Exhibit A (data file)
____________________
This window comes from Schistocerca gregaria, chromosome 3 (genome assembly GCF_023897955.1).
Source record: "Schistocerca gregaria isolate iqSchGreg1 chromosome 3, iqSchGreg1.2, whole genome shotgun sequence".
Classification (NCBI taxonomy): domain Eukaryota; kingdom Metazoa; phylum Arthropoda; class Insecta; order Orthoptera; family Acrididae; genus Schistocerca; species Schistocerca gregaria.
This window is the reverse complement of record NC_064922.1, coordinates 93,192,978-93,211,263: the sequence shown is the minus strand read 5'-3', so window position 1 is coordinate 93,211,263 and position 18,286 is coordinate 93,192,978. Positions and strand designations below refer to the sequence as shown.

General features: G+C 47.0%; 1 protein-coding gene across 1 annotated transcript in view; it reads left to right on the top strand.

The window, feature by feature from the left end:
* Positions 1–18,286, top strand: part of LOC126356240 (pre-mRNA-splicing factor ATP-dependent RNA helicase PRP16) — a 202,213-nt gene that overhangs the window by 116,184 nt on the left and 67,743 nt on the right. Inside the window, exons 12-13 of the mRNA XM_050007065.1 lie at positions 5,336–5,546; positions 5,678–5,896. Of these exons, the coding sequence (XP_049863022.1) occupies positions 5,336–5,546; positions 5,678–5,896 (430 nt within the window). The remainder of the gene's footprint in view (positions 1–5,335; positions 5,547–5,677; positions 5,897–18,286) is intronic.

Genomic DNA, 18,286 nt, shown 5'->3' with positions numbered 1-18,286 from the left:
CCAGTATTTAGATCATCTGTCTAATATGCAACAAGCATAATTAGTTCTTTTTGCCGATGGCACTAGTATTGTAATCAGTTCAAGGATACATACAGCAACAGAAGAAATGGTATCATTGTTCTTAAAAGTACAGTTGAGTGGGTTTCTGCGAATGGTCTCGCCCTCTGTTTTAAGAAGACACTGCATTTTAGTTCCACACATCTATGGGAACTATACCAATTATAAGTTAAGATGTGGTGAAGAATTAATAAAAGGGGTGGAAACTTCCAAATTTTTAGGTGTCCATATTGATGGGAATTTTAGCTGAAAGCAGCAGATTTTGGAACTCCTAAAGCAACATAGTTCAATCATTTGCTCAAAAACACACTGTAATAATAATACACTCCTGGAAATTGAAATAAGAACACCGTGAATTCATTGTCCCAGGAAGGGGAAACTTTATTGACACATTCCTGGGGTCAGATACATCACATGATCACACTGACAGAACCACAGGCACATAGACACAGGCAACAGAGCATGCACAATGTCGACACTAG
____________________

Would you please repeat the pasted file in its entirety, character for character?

This window comes from Schistocerca gregaria, chromosome 3 (genome assembly GCF_023897955.1).
Source record: "Schistocerca gregaria isolate iqSchGreg1 chromosome 3, iqSchGreg1.2, whole genome shotgun sequence".
Classification (NCBI taxonomy): domain Eukaryota; kingdom Metazoa; phylum Arthropoda; class Insecta; order Orthoptera; family Acrididae; genus Schistocerca; species Schistocerca gregaria.
This window is the reverse complement of record NC_064922.1, coordinates 93,192,978-93,211,263: the sequence shown is the minus strand read 5'-3', so window position 1 is coordinate 93,211,263 and position 18,286 is coordinate 93,192,978. Positions and strand designations below refer to the sequence as shown.

General features: G+C 47.0%; 1 protein-coding gene across 1 annotated transcript in view; it reads left to right on the top strand.

The window, feature by feature from the left end:
* Positions 1–18,286, top strand: part of LOC126356240 (pre-mRNA-splicing factor ATP-dependent RNA helicase PRP16) — a 202,213-nt gene that overhangs the window by 116,184 nt on the left and 67,743 nt on the right. Inside the window, exons 12-13 of the mRNA XM_050007065.1 lie at positions 5,336–5,546; positions 5,678–5,896. Of these exons, the coding sequence (XP_049863022.1) occupies positions 5,336–5,546; positions 5,678–5,896 (430 nt within the window). The remainder of the gene's footprint in view (positions 1–5,335; positions 5,547–5,677; positions 5,897–18,286) is intronic.

Genomic DNA, 18,286 nt, shown 5'->3' with positions numbered 1-18,286 from the left:
CCAGTATTTAGATCATCTGTCTAATATGCAACAAGCATAATTAGTTCTTTTTGCCGATGGCACTAGTATTGTAATCAGTTCAAGGATACATACAGCAACAGAAGAAATGGTATCATTGTTCTTAAAAGTACAGTTGAGTGGGTTTCTGCGAATGGTCTCGCCCTCTGTTTTAAGAAGACACTGCATTTTAGTTCCACACATCTATGGGAACTATACCAATTATAAGTTAAGATGTGGTGAAGAATTAATAAAAGGGGTGGAAACTTCCAAATTTTTAGGTGTCCATATTGATGGGAATTTTAGCTGAAAGCAGCAGATTTTGGAACTCCTAAAGCAACATAGTTCAATCATTTGCTCAAAAACACACTGTAATAATAATACACTCCTGGAAATTGAAATAAGAACACCGTGAATTCATTGTCCCAGGAAGGGGAAACTTTATTGACACATTCCTGGGGTCAGATACATCACATGATCACACTGACAGAACCACAGGCACATAGACACAGGCAACAGAGCATGCACAATGTCGACACTAG